You and your comrades never lose touch. I've gone to my share of Alabama reunions, and all of us treat each other as shipmates no matter what else we've done or accomplished -- or haven't -- over the years. I still remember with pain the sailor who stopped by my compartment to talk baseball during one of our North Atlantic convoy runs. A few minutes later, he was missing. Apparently he'd fallen overboard into rough seas -- an accident of war.
Like anyone who has been under fire, I'm certainly not a war-booster. But I still believe, as I did that grim Sunday afternoon in December 1941, in a strong and well-equipped military and in the values that being in the service instills in the young men and women who don the uniform. I'm well aware of the hardships that our service members are enduring right now.
Serving Your Country
For myself, I wouldn't be unhappy if they re-imposed a draft -- not just because we need more troops to meet our needs, but because going through military training is such a character-builder for young people. Everyone ought to serve his or her country for a couple of years or more, even in times of peace.
I was at Great Lakes Naval Training Center a few months ago, where I'd been invited to speak to the graduates of the Navy's basic school, and someone asked whether I'd urge my grandson to sign up, as I had done. My answer was a resounding yes.
I'm still a Navy man at heart. And I'm proud to have served. –Military.com
Feller would go on to play 12 more season, all of which came with the Indians.
#42/6- There’s a reason I did this, and it has a rather simple explanation. Bob Lemon Made is MLB debut in 1941 as the #38, but it was changed in 1942 to #42. It would be the last number he’d wear until after returning from three years in the war in 1946 where he adopted the #6, which he only wore for one season. I picked them for the sake of him going away one person and coming home another.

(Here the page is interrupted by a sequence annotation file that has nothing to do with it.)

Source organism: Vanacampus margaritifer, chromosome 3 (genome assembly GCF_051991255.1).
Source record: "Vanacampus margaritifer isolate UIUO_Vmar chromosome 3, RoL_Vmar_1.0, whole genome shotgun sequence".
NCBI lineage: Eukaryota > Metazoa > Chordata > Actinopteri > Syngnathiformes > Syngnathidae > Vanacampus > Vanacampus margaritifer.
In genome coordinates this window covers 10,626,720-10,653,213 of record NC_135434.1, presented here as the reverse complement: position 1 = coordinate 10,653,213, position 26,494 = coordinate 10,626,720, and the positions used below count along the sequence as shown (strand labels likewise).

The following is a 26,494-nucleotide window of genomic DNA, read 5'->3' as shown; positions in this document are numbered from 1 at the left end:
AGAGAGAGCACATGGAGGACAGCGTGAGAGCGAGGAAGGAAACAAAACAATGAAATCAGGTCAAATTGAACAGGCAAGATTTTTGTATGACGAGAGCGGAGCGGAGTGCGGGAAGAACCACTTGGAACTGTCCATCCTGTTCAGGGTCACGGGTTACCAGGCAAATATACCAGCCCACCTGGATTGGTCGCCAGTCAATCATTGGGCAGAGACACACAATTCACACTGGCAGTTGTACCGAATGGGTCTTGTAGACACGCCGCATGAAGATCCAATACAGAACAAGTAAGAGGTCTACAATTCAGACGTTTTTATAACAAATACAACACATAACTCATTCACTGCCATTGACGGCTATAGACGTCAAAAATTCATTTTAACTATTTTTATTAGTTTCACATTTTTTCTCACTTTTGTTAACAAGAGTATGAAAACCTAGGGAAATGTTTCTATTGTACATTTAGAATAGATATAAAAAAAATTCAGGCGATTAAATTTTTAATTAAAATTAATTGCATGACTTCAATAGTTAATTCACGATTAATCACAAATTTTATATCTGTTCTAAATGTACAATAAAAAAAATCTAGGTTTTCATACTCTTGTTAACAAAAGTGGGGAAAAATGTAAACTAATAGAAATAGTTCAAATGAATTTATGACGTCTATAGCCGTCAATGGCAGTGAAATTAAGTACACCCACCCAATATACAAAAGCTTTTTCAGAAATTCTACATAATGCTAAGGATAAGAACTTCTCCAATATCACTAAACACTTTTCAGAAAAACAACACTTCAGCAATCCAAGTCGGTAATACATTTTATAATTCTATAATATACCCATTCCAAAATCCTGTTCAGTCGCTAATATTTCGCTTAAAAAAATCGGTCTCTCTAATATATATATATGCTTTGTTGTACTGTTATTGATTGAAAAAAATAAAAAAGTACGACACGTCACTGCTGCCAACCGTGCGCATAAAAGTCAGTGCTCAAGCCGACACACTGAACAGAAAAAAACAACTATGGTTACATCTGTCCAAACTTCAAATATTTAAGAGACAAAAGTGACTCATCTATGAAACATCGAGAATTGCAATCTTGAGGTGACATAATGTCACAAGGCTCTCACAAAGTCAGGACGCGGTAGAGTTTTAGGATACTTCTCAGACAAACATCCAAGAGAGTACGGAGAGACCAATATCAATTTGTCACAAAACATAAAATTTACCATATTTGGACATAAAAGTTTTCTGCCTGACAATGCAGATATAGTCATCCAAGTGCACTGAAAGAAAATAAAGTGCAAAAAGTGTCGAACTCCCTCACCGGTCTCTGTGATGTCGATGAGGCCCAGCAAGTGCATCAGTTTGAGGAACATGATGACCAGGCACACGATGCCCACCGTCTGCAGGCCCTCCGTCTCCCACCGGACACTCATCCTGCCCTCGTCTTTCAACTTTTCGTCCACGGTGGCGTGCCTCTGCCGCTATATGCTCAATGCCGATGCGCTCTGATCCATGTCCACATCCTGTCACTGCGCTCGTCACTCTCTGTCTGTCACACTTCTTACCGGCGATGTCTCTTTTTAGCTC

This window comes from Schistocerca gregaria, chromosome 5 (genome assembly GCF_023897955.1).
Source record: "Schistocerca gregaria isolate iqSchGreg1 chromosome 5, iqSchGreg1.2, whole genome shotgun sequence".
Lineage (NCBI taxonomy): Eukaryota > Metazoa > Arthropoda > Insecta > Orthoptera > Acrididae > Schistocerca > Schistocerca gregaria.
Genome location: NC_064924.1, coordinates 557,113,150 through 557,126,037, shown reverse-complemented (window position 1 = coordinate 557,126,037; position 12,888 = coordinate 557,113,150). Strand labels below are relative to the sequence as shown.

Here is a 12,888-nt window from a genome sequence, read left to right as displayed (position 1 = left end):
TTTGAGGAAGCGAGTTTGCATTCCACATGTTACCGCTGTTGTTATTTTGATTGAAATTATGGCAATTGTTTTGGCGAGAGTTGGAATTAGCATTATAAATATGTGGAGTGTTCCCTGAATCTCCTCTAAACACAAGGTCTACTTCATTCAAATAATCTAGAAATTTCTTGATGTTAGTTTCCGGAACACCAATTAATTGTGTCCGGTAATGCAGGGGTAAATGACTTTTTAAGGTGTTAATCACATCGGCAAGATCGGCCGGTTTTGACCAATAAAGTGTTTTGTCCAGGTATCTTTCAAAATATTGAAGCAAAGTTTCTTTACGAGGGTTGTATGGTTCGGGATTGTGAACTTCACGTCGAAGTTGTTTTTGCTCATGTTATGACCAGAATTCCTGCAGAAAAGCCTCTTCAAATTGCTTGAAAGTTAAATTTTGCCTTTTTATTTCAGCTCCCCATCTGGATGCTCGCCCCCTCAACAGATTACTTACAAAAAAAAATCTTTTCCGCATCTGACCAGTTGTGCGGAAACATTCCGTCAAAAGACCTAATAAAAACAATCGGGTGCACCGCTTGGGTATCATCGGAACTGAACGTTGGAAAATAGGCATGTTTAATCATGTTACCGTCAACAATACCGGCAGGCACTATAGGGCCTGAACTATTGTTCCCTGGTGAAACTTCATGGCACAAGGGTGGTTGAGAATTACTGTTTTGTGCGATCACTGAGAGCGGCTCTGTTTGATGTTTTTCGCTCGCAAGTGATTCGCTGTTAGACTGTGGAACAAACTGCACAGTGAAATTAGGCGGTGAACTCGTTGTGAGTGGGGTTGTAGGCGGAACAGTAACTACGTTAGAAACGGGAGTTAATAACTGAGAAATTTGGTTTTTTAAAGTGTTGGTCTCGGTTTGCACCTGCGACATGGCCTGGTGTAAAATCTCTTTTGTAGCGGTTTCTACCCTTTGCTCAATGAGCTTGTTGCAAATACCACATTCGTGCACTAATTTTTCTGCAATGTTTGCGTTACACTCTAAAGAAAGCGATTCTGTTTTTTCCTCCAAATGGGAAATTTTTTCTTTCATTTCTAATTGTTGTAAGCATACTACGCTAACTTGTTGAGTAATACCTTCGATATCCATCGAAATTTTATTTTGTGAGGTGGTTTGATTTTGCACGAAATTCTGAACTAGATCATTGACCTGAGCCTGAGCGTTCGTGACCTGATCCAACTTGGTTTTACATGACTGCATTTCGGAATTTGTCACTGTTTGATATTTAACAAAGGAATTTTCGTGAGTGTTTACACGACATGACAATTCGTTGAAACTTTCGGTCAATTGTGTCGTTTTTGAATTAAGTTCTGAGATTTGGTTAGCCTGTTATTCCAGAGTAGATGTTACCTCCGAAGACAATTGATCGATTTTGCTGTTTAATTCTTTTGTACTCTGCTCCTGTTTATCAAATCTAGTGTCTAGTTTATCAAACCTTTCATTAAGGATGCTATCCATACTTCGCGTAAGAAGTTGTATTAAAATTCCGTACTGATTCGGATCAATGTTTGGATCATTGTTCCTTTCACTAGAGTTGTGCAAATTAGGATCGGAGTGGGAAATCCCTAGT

He was born in San Bernardino, California on September 22, 1920. He was signed by the Cleveland Indians as a third baseman in 1938, and played in their minor league system until entering military service with the Navy in 1943.
Lemon served at Los Alamitos Naval Air Station in California for the first two years of his service. In 1945, he was sent to Aiea Barracks in Hawaii, and it was there that he made the conversion from infielder to pitcher.
All three players: Doby, Feller and Lemon served their country at the same time, and won the second World Series trophy in Indians’ together in 1948. All three are enshrined in the National Baseball Hall of Fame together, and all three a true heroes within the Cleveland community.
KT- I wouldn’t be right to not mention this person in regard to Memorial Day, especially with his ties to the Indians Organization. Kevin Tillman, the brother of former Arizona Cardinal Pat Tillman, was originally a 30th round draft pick by the Houston Astros back in 1996 out of Leland High School in San Jose, California. Not wanting to pass up on college, he enrolled at Arizona State University with his brother and was once again taken in the draft, this time by the Anaheim Angels in the 31st round of the 1999 Amateur Draft, which he was then picked up by the Indians.
Tillman played one season in 2001, splitting his time with the Burlington Indians of the Rookie League and the AA Akron Aeros of the Eastern League. He hit .241 with six home runs, six doubles and 24 RBI.
After the tragedy which took place in New York City on September 11, 2001, both he and Pat enlisted in the US Army with the Army Rangers, which they both completed. The two were then assigned to the 2nd Ranger Battalion in Fort Lewis, Washington and deployed together to South West Asia as part of Operation Enduring Freedom.
Kevin was in the convoy right behind his brother’s on April 22, 2002, the day that Pat was killed.